QUESTION: I now identify more with anarcho-capitalism and I want to disengage from political action. I further hope that politics will become increasingly irrelevant to people as liberty ideas spread. What do you think of this approach?
MY SHORT ANSWER: Everyone must follow their hearts. If you are called to something other than political action, that’s where you should put your energy. That is where you will be most passionate and successful and where you will find your next step, whatever that may be.
We need people in the liberty movement in politics, but we also need those who actualize the stateless society, as you’d like to do. In my opinion, running as a candidate provides a wonderful platform for teaching others about libertarianism. Taking political action at some point is probably necessary to change the system. However, when society is ready for liberty, it will look beyond politics to see what works. Each of these three activities takes people with different talents and attitudes; we need them all.
Enjoy your journey; feel free to share what you find!
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LEARN MORE: Suggested additional reading on this topic from Liberator Online editor James W. Harris:
Some libertarians have long pondered the question of the need, desirability and nature of political activity. Following are two articles from prominent anarcho-capitalists, one pro-political activism, one against. Both make great reading, regardless of one’s views on the subject.
* The Anti-Party Mentality by Murray N. Rothbard, November 10, 1980. Arguably the father of anarcho-capitalism (often credited with creating the name), Rothbard strongly supported political activism. In this article, Rothbard criticizes fellow anarcho-capitalist Samuel Edward Konkin III’s anti-political booklet New Libertarian Manifesto and explains why he thinks political activism is necessary for liberty to triumph.
Excerpt: “I see no other conceivable strategy for the achievement of liberty than political action. Religious or philosophical conversion of each man and woman is simply not going to work; that strategy ignores the problem of power, the fact that millions of people have a vested interest in statism and are not likely to give it up… Education in liberty is of course vital, but it is not enough; action must also be taken to roll back the State…”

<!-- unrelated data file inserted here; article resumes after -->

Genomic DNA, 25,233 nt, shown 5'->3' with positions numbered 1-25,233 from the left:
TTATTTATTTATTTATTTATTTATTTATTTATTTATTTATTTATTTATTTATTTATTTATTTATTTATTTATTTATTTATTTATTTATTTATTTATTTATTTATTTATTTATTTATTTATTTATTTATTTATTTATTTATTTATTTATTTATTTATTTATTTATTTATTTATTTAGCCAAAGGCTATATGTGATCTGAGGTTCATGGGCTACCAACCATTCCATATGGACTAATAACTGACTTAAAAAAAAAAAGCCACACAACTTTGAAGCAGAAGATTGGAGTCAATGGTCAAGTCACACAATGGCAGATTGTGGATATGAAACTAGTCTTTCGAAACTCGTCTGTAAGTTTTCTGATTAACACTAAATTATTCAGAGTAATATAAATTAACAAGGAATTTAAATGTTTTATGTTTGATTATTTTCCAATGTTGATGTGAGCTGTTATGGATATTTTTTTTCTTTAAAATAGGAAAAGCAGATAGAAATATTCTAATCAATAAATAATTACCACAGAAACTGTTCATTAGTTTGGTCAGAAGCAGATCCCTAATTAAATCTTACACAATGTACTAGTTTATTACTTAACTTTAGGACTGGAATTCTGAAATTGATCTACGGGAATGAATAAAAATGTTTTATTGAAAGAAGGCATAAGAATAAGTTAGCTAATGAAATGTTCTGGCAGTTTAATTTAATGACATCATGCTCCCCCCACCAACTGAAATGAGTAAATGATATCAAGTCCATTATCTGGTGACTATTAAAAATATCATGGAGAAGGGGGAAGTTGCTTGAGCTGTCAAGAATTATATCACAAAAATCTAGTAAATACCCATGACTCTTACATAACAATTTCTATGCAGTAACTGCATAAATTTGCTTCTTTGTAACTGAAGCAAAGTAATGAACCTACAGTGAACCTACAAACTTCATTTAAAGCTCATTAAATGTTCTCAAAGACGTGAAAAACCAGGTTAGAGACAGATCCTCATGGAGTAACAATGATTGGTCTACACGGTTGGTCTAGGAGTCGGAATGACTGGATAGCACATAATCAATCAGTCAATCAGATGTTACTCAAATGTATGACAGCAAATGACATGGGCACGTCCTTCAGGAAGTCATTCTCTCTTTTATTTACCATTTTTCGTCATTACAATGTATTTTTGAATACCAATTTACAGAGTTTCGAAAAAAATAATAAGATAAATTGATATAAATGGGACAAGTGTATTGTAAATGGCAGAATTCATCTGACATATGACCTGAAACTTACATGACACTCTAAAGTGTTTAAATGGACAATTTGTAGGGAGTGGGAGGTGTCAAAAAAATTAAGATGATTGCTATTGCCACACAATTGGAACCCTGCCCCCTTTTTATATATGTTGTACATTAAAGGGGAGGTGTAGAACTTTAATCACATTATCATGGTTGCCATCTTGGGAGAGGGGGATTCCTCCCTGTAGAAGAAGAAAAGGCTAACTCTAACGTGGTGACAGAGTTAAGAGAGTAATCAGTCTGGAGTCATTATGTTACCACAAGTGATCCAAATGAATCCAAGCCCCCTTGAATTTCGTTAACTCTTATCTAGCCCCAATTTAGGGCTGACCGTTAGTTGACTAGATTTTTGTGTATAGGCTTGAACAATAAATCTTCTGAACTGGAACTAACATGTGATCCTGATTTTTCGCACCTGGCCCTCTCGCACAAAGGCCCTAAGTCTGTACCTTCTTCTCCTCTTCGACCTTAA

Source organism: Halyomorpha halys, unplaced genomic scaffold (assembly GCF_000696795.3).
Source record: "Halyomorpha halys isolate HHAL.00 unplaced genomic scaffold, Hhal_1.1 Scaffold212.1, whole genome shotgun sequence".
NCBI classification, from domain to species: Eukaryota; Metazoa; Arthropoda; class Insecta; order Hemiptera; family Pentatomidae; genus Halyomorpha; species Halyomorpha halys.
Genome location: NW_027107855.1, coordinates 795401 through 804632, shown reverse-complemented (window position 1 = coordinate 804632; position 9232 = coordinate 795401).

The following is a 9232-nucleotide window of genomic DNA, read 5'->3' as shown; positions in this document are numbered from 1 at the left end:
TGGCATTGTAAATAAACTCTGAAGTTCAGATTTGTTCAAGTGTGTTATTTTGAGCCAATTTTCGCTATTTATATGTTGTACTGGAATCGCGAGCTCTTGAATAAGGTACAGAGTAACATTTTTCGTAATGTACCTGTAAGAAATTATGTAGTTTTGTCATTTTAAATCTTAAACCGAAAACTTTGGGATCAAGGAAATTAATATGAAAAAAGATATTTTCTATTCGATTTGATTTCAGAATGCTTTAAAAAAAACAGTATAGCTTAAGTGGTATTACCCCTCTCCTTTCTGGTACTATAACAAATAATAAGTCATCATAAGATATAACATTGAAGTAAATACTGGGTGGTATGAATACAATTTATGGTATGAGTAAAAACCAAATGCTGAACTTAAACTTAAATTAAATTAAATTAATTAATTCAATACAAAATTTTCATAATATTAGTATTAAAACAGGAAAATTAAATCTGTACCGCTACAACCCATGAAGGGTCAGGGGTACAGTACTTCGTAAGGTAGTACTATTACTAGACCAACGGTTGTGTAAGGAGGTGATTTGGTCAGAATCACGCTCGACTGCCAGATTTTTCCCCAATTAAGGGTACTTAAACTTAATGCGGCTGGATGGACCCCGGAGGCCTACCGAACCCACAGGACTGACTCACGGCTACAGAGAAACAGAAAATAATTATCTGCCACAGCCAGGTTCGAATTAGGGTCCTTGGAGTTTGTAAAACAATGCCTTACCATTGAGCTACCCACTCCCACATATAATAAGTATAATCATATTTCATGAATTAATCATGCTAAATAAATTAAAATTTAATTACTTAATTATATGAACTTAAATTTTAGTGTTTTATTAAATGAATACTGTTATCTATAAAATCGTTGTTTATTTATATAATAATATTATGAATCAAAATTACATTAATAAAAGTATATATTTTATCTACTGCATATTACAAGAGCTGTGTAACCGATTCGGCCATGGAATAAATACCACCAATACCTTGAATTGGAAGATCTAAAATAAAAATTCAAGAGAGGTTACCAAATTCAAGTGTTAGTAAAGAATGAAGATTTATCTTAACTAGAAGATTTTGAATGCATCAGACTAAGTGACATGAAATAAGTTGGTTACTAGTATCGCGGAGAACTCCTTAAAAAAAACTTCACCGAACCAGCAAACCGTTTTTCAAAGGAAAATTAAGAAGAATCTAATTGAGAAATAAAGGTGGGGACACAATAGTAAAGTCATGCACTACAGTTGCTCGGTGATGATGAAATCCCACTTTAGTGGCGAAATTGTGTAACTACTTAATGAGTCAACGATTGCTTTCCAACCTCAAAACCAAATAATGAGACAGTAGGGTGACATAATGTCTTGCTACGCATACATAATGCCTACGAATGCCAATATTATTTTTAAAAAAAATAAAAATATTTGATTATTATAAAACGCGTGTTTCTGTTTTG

* Voluntaryist Resistance by Carl Watner. The founder of the acclaimed Voluntaryist newsletter and website opposes political activity on both practical and moral grounds. He explains why in this 1983 essay.
Excerpt: “The Voluntaryists are advocates of non-political strategies to achieve a free society. We reject electoral politics, both in theory and practice, as incompatible with libertarian principles. Governments must cloak their actions in an aura of moral legitimacy in order to sustain their power, and political methods invariably strengthen that legitimacy. Voluntaryists seek instead to delegitimize the State through education, and we advocate withdrawal of the cooperation and tacit consent on which State power ultimately depends. Voluntaryists are exclusively committed to using nonviolent strategies to oppose the State. The purpose of this paper is to show why this commitment is a function of voluntaryism and how voluntaryist resistance differs from conventional nonviolence theory.”
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